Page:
JWST is very likely to fail because it is supposed to unfold itself “origami style” in space in an extremely technically complicated process. If difficulties arise, JWST lacks HST’s generous margin for error because of its location far beyond earth’s orbit at the Sun-Earth L2 LaGrange point. NASA currently lacks the capability to send a team of astronauts out that far to fix any problems. Even if NASA could get out to JWST, the telescope doesn’t have a grappling ring for an astronaut to grab onto and thus could potentially kill astronauts attempting to fix it.

It is hard to imagine a better example of the private sector’s amazing ability to outcompete government bureaucracy and mismanagement than NASA’s planned Shuttle replacement, the Space Launch System. It is estimated to cost more than $2 billion per flight. That’s on top of the $20 billion and nine years the agency has already spent developing the vehicle. Contrast that with the comparatively inexpensive $300 million spent by SpaceX to develop the Falcon 9 in a little over four years, and the fact that each Falcon 9 costs around $62 million. One SLS launch could pay for over 32 SpaceX launches.

Private ventures such as SpaceX are more efficient because they have a lot more incentive to avoid excessive costs and focus on solutions: Their own money is at stake, and people spend their own money more carefully than they spend taxpayer dollars collected from others. Multiple private American space firms are currently pursuing accomplishments beyond those of NASA, and they are more advanced and ambitious than the entire government space programs of China and the European Union combined. So one possible solution to NASA’s woes would be to greatly increase its reliance on commercial launch providers. And one way to do that would be to return to the system that made civil aviation great: prizes to reward private-sector innovation.

Charles Lindbergh flew across the Atlantic Ocean in pursuit of the privately funded Orteig prize, valued at almost $395,000 in today’s money. Another famous example was the X Prize, which rewarded Burt Rutan’s company Scaled Composites with over $14 million in today’s money for becoming the first nongovernmental organization to launch a reusable and manned space vehicle, SpaceShipOne. The X Prize succeeded in creating over $100 million in investment by private corporations and individuals.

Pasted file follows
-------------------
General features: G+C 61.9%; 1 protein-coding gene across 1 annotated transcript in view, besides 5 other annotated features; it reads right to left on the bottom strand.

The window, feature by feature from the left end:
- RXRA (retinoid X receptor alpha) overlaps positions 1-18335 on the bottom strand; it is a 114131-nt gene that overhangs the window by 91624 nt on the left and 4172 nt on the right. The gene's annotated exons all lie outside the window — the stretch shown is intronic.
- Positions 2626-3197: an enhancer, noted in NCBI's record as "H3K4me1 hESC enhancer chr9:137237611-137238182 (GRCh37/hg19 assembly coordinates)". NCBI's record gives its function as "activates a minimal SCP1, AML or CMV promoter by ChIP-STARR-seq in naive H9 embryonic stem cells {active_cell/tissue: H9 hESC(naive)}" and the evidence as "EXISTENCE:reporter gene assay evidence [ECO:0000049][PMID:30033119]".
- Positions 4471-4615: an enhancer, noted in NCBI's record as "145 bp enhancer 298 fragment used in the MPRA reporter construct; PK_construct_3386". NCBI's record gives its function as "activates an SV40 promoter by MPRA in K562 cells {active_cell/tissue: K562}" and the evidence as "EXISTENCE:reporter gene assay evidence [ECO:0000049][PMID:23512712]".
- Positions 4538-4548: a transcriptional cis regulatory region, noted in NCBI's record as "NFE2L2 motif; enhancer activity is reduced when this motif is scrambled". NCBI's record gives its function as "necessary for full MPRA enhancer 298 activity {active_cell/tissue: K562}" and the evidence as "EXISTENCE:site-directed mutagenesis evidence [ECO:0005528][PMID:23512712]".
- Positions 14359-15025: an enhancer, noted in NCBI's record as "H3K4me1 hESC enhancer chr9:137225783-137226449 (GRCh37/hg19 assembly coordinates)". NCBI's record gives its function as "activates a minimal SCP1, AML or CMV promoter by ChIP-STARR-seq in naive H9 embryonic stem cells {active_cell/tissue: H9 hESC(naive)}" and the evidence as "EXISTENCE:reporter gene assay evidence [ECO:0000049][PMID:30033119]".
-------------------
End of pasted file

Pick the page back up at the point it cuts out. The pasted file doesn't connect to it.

Aerospace experts expect that establishing a $10 billion prize for successfully landing a crew on Mars and returning it safely to earth could very well lead to a successful landing. That’s a bargain compared with the $500 billion cost estimates NASA puts out for the same objective. And of course in the worst-case failure scenario for a prize program, taxpayers would pay nothing until the mission was complete. A system based on private enterprise incentivized by a fixed prize would end government cost overruns and waste.

The cause of space exploration is simply too important to leave to the public sector.

Andrew Follett previously worked as a space and science reporter for the Daily Caller News Foundation. He has also done research for the Congressional Committee on Science, Space and Technology, the National Aeronautics and Space Administration, the Cato Institute, and the Competitive Enterprise Institute. He currently conducts research analysis for a nonprofit in the Washington, D.C., area.